Businesses are moving faster than ever in this digital economy, and entrepreneurs build and showcase new innovative products or business models every day. The term that is thrown around to describe this phenomenon is called ‘disruption’. As an example, the iPod and iTunes Store disrupted the music industry in a way that forced companies to re-invent their businesses. Remember back in the 1990s when you could find an actual record store? Sure, most of us bought CDs, but it was still a store dedicated to the sale of music. I have fond memories of visiting Blockbuster Music and trying out CDs before I bought them.

The Data Center, by Tu Holmes

The Data Center, by Tu Holmes

But Apple changed all of that. They disrupted an established market where prices were fairly constant and controlled and turned it on its head with both an innovative product (iPod), and an innovative business model (iTunes Store). They forced businesses who didn’t keep up to close. They forced producers to put a more solid set of 10-12 songs on an album since consumers could now just buy the one or two they wanted for a fraction of the cost of the album. This is disruptive innovation, a collection of ideas that largely makes up the work of Clayton M. Christensen’s Disruption Theory1.

Many established businesses came to be from big innovations that made them the standard in an industry. Garmin is one of those companies—largely known for consumerizing GPS technology. Through the 1990s and 2000s, they continually innovated on their consumer GPS technology2 to go from just your lat/long coordinates to breadcrumbs to moving maps for roads, oceans, and airways. They found ways to embed their technology into cars with turn by turn direction. Some of us have the external units that suction cup to the window, and others have it built in.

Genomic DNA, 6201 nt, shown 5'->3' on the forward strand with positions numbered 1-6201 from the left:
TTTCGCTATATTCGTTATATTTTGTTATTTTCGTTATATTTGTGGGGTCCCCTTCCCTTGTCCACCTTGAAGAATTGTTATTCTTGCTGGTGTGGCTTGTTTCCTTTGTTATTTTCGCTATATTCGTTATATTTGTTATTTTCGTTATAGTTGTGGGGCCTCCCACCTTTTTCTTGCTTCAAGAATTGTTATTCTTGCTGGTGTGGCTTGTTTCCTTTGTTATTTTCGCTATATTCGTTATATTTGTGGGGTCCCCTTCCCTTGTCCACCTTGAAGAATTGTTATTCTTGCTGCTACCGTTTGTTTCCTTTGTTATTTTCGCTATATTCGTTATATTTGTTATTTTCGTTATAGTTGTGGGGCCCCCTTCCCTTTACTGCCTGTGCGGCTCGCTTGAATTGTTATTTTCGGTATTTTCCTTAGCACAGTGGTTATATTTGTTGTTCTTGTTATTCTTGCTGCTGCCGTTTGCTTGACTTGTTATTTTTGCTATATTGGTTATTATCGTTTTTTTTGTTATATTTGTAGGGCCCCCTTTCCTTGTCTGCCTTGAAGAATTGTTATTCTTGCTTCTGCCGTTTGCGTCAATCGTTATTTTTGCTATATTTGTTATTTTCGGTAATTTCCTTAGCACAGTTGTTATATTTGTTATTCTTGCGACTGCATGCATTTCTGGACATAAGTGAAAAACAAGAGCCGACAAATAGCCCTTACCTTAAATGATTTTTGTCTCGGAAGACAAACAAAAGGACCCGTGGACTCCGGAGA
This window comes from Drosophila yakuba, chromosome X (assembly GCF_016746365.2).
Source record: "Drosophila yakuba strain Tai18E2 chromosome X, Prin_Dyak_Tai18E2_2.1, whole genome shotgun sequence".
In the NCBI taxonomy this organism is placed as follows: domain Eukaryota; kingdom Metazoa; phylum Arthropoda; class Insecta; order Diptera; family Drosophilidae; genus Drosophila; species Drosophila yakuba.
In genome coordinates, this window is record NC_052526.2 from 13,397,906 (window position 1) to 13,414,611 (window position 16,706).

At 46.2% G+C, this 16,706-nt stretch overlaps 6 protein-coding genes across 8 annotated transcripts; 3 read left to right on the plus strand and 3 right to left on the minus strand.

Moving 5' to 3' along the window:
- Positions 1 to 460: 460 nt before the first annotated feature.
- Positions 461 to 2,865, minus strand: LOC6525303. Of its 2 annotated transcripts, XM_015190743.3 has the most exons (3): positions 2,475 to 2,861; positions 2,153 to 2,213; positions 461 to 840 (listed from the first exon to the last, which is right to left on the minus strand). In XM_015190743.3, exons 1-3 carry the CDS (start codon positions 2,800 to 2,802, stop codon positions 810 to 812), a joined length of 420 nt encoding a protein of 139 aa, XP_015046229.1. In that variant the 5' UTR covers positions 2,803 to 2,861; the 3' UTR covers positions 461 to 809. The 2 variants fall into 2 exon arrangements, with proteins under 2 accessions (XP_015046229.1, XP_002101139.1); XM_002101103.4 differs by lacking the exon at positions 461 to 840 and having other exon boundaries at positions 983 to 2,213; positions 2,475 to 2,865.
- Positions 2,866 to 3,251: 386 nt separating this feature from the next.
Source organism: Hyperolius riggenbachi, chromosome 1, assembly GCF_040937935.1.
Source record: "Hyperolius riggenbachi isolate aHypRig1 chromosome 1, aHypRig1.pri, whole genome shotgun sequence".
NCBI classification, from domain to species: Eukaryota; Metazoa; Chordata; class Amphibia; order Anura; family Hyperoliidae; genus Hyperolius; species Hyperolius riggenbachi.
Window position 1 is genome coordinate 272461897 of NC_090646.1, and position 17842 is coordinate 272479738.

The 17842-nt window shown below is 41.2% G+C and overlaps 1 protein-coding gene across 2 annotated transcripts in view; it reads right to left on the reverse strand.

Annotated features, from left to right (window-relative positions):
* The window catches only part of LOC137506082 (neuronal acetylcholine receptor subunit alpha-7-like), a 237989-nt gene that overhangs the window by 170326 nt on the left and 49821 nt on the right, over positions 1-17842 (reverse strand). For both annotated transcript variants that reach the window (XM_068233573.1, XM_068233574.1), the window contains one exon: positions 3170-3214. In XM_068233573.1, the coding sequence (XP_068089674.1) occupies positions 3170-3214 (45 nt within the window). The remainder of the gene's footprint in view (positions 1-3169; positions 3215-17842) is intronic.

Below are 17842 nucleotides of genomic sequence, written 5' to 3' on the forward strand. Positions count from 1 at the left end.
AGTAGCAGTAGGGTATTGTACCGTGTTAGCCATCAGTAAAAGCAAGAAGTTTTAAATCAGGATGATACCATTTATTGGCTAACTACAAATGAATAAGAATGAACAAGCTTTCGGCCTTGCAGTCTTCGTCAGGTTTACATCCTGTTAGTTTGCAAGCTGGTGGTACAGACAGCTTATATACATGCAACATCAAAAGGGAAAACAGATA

This market is currently being disrupted something fierce by smartphones and turn-by-turn directions. With  few exceptions, I can’t imagine someone with this capability on their smartphone shelling out hundreds of dollars on another device with another cable and another subscription.

/lalala, by striatic

/lalala, by striatic

I recently went to investigate updating the maps on my in-vehicle GPS and was shocked to learn that Garmin wanted $250 for the new map package. $250! That’s more than the price of a new external GPS, and don’t forget the package is updated every year.

Garmin is missing a massive opportunity to control in-vehicle navigation in the mobile market. I can assure you, I would rather have a touch screen with all kinds of vehicular automation without a GPS feature than be forced to pay each year to update the map. I’m not saying that Garmin needs to give it out for free, but if they do choose to charge for it they should pick a small price to create subscription revenue. Something like $20/year for the new maps would be acceptable.

Some investors in major funds have taken a bearish attitude toward Garmin, so maybe this may help adjust expectations. Even though Apple has shown us that turn-by-turn navigation in a smart phone isn’t perfect, for the most part it is an acceptable analog—especially when you need an address on a street that didn’t exist a few years ago.

This post originally appeared on BrandenWilliams.com.

  1. Google this for tons and tons of stuff. []
  2. Including that failed call phone product, remember that? []